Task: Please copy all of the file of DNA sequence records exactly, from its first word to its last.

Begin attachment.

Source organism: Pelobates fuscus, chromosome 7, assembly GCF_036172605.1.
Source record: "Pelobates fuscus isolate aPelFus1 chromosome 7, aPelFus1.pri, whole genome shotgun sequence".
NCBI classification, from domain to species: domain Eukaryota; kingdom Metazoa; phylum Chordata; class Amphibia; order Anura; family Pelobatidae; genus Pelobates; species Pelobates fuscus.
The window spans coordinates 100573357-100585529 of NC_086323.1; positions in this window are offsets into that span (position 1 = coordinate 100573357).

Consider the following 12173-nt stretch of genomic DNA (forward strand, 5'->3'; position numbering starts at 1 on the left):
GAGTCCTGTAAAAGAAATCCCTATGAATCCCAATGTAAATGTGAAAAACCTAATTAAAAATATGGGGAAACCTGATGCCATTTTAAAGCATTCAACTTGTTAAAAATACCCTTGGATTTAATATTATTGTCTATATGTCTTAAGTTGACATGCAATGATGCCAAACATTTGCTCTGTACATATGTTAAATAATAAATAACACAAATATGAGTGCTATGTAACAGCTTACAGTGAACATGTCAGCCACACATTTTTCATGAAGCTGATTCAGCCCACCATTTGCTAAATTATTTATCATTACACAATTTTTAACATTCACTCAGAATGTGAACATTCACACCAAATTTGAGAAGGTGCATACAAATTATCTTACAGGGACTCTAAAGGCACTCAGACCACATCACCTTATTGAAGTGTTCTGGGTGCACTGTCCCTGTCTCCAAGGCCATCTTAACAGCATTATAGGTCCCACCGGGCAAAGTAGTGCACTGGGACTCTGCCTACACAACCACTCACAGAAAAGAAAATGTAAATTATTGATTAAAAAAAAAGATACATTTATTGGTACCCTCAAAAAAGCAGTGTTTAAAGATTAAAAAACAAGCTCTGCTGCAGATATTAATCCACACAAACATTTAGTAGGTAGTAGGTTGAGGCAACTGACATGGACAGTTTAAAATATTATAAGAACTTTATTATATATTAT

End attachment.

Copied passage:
Source organism: Pelobates fuscus, chromosome 7, assembly GCF_036172605.1.
Source record: "Pelobates fuscus isolate aPelFus1 chromosome 7, aPelFus1.pri, whole genome shotgun sequence".
NCBI classification, from domain to species: domain Eukaryota; kingdom Metazoa; phylum Chordata; class Amphibia; order Anura; family Pelobatidae; genus Pelobates; species Pelobates fuscus.
The window spans coordinates 100573357-100585529 of NC_086323.1; positions in this window are offsets into that span (position 1 = coordinate 100573357).

Consider the following 12173-nt stretch of genomic DNA (forward strand, 5'->3'; position numbering starts at 1 on the left):
GAGTCCTGTAAAAGAAATCCCTATGAATCCCAATGTAAATGTGAAAAACCTAATTAAAAATATGGGGAAACCTGATGCCATTTTAAAGCATTCAACTTGTTAAAAATACCCTTGGATTTAATATTATTGTCTATATGTCTTAAGTTGACATGCAATGATGCCAAACATTTGCTCTGTACATATGTTAAATAATAAATAACACAAATATGAGTGCTATGTAACAGCTTACAGTGAACATGTCAGCCACACATTTTTCATGAAGCTGATTCAGCCCACCATTTGCTAAATTATTTATCATTACACAATTTTTAACATTCACTCAGAATGTGAACATTCACACCAAATTTGAGAAGGTGCATACAAATTATCTTACAGGGACTCTAAAGGCACTCAGACCACATCACCTTATTGAAGTGTTCTGGGTGCACTGTCCCTGTCTCCAAGGCCATCTTAACAGCATTATAGGTCCCACCGGGCAAAGTAGTGCACTGGGACTCTGCCTACACAACCACTCACAGAAAAGAAAATGTAAATTATTGATTAAAAAAAAAGATACATTTATTGGTACCCTCAAAAAAGCAGTGTTTAAAGATTAAAAAACAAGCTCTGCTGCAGATATTAATCCACACAAACATTTAGTAGGTAGTAGGTTGAGGCAACTGACATGGACAGTTTAAAATATTATAAGAACTTTATTATATATTAT